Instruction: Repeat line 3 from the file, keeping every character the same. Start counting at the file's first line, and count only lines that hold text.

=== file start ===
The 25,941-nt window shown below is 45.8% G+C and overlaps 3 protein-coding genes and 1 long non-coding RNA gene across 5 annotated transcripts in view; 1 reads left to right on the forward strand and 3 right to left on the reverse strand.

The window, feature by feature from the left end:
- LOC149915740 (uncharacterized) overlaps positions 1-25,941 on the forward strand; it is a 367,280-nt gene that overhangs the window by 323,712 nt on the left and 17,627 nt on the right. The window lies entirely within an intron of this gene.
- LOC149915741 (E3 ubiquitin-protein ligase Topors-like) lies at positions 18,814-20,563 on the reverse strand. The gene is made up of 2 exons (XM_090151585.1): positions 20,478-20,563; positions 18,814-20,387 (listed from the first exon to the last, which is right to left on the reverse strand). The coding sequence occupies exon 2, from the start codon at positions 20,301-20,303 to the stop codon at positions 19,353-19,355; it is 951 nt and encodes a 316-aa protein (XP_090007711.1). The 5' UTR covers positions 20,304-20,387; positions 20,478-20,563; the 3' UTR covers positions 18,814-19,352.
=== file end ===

- LOC149915740 (uncharacterized) overlaps positions 1-25,941 on the forward strand; it is a 367,280-nt gene that overhangs the window by 323,712 nt on the left and 17,627 nt on the right. The window lies entirely within an intron of this gene.